Any time a new coach inherits a wide receiver coming off a 1,000-yard season, it’s a good reason to be excited. When the entire team barely cracked 1,000 receiving yards, one might think it would be a cause for concern.
First-year Georgia Southern head coach Willie Fritz inherited a squad with 1,002 yards through the air in 2013 — including zero in the Eagles’ 26-20 win over Florida — so he and wide receivers coach Matt Barrett might have expected to have a bare cupboard of wide receivers.
Turns out, that was far from what they saw.
“These guys have exceptional ball skills,” Barrett said about the wide receivers. “If it gets around them, they catch it. They’re driven and determined to succeed.”
B.J. Johnson, the only GSU player with double-digit catches (12) last season, led the team with 216 yards. The other top receivers on the team — Zach Walker, Montay Crockett, Kentrellis Showers and converted running back Tray Butler — combined for 20 catches.
But they’ve all shown the new coaching staff they have hands and speed.
“I feel like everybody brings something different to the table,” said Johnson, the team’s biggest receiver at 6-foot-1, 210 pounds. “Showers, Crockett, they can spread the field with speed, and guys like me and Walker, we do a good job of catching the ball.”
The roster lists 17 receivers, seven tight ends and 13 running backs, giving the Eagles almost limitless targets in the passing game. Right now, in the second week of fall camp, the coaching staff is trying to figure out the right combination of what works and what doesn’t.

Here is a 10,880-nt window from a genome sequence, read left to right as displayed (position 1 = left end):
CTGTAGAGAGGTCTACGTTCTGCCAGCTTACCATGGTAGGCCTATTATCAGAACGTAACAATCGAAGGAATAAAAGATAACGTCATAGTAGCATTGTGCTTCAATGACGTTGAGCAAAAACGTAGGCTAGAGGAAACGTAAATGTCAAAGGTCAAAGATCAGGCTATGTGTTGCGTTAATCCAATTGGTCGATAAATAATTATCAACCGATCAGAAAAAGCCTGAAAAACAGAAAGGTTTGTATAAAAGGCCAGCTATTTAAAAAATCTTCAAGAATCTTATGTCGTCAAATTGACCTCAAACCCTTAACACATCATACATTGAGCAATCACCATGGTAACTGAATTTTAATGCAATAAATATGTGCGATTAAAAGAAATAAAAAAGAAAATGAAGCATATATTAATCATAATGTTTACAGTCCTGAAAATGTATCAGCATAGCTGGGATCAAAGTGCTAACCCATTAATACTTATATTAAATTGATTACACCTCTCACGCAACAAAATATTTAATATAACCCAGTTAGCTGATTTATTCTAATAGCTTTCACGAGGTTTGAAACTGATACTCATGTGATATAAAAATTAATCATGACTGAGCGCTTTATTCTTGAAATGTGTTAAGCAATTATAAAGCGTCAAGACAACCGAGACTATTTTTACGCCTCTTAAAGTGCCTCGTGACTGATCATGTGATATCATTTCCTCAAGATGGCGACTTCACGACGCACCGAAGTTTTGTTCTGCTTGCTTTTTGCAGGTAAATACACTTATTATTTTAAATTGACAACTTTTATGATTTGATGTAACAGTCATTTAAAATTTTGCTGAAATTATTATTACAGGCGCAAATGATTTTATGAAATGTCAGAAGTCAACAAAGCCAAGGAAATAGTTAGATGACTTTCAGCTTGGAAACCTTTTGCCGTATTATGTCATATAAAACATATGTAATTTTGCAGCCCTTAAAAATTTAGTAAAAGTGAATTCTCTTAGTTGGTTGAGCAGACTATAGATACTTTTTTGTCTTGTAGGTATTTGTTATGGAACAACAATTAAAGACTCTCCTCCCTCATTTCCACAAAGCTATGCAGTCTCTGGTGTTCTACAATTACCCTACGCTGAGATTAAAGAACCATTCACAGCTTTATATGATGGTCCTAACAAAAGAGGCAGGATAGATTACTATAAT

“It all depends on what our quarterback can throw,” Fritz said. “We’re throwing every route right now. Every aspect of our passing game, we’re throwing it. When we start getting ready for N.C. State we’re going to see what our quarterback throws well. That’s what we’ll throw mostly the rest of the season.”
Though the rust of the offseason is still there for quarterback Kevin Ellison, Ezayi Youyoute is fresh off an injury and newly-returned to the position, and Favian Upshaw and Monteo Garrett have no game experience, Johnson likes how the team’s passers are progressing.
“They’re getting better with timing and routes,” he said. “We’re starting to click.”
Fritz’s offensive approach begins with running the football, so the deep part of the play-action game will always be there to take advantage of the team’s speed.
“Throwing the deep ball is going to be a big part of our offense, off the play action,” Fritz said. “When they’re packing the box, we’ve got to be able to throw it when we get a bunch of one-on-ones. I think we’ve got some one-on-one beaters.”
The extent of the running backs’ and tight ends’ involvement on the pass-catching part of the offense remains to be seen.
“If they have a hard time catching it in practice,” Fritz said, “we won’t throw it to them in a game.”